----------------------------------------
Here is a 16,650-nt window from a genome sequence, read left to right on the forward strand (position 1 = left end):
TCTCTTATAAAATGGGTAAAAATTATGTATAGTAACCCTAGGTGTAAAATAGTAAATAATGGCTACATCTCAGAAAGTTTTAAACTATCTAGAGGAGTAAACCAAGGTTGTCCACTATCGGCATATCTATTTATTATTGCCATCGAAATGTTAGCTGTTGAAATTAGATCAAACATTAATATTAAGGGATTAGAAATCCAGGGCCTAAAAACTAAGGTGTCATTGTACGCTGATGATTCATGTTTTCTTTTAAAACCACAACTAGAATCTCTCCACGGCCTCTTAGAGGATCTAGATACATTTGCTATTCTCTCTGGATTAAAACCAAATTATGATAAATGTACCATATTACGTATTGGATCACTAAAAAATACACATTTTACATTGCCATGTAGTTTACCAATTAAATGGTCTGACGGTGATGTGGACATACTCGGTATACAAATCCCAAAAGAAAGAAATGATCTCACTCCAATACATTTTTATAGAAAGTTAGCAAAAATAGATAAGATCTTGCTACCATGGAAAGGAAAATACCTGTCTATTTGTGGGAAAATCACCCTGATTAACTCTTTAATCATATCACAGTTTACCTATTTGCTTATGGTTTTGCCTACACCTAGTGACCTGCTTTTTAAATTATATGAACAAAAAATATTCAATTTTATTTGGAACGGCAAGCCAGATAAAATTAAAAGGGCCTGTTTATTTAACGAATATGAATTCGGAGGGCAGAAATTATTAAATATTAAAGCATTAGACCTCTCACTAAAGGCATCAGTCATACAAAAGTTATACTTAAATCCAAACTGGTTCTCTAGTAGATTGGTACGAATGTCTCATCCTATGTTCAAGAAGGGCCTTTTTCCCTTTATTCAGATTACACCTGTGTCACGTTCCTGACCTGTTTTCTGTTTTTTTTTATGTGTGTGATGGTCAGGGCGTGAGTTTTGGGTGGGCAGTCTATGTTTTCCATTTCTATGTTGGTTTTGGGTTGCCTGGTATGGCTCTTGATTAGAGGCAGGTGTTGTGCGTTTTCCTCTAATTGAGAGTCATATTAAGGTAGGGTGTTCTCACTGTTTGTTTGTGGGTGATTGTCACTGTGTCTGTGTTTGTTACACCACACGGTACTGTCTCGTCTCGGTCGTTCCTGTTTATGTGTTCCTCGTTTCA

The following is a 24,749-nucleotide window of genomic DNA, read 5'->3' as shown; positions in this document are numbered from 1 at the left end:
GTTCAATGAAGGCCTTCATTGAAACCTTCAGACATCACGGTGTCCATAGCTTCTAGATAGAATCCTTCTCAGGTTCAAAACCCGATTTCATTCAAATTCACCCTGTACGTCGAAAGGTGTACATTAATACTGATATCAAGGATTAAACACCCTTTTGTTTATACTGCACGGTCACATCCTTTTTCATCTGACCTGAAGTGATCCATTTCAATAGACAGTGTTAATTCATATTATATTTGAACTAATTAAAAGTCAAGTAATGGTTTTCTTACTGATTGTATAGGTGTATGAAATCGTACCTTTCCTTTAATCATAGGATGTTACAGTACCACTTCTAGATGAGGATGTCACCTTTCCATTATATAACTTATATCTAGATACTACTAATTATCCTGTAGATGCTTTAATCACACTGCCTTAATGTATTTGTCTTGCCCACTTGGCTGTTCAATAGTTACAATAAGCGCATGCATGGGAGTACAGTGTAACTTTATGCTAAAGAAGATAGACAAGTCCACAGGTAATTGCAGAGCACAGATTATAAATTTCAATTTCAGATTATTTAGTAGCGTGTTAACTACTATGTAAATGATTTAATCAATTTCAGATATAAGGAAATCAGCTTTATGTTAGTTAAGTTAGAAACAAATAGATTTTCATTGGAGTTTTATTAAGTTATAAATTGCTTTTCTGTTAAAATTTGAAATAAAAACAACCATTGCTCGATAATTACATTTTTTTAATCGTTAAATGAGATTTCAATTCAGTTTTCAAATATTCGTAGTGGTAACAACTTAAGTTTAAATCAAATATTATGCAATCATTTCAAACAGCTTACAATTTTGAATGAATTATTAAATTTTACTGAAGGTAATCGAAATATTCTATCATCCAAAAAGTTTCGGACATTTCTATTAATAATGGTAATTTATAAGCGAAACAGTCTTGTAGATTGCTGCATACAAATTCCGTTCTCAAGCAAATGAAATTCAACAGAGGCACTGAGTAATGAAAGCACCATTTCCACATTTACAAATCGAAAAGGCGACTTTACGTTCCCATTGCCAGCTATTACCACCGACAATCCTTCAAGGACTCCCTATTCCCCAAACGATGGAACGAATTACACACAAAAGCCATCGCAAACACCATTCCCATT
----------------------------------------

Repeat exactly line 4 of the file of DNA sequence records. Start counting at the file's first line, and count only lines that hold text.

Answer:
GTTCAATGAAGGCCTTCATTGAAACCTTCAGACATCACGGTGTCCATAGCTTCTAGATAGAATCCTTCTCAGGTTCAAAACCCGATTTCATTCAAATTCACCCTGTACGTCGAAAGGTGTACATTAATACTGATATCAAGGATTAAACACCCTTTTGTTTATACTGCACGGTCACATCCTTTTTCATCTGACCTGAAGTGATCCATTTCAATAGACAGTGTTAATTCATATTATATTTGAACTAATTAAAAGTCAAGTAATGGTTTTCTTACTGATTGTATAGGTGTATGAAATCGTACCTTTCCTTTAATCATAGGATGTTACAGTACCACTTCTAGATGAGGATGTCACCTTTCCATTATATAACTTATATCTAGATACTACTAATTATCCTGTAGATGCTTTAATCACACTGCCTTAATGTATTTGTCTTGCCCACTTGGCTGTTCAATAGTTACAATAAGCGCATGCATGGGAGTACAGTGTAACTTTATGCTAAAGAAGATAGACAAGTCCACAGGTAATTGCAGAGCACAGATTATAAATTTCAATTTCAGATTATTTAGTAGCGTGTTAACTACTATGTAAATGATTTAATCAATTTCAGATATAAGGAAATCAGCTTTATGTTAGTTAAGTTAGAAACAAATAGATTTTCATTGGAGTTTTATTAAGTTATAAATTGCTTTTCTGTTAAAATTTGAAATAAAAACAACCATTGCTCGATAATTACATTTTTTTAATCGTTAAATGAGATTTCAATTCAGTTTTCAAATATTCGTAGTGGTAACAACTTAAGTTTAAATCAAATATTATGCAATCATTTCAAACAGCTTACAATTTTGAATGAATTATTAAATTTTACTGAAGGTAATCGAAATATTCTATCATCCAAAAAGTTTCGGACATTTCTATTAATAATGGTAATTTATAAGCGAAACAGTCTTGTAGATTGCTGCATACAAATTCCGTTCTCAAGCAAATGAAATTCAACAGAGGCACTGAGTAATGAAAGCACCATTTCCACATTTACAAATCGAAAAGGCGACTTTACGTTCCCATTGCCAGCTATTACCACCGACAATCCTTCAAGGACTCCCTATTCCCCAAACGATGGAACGAATTACACACAAAAGCCATCGCAAACACCATTCCCATT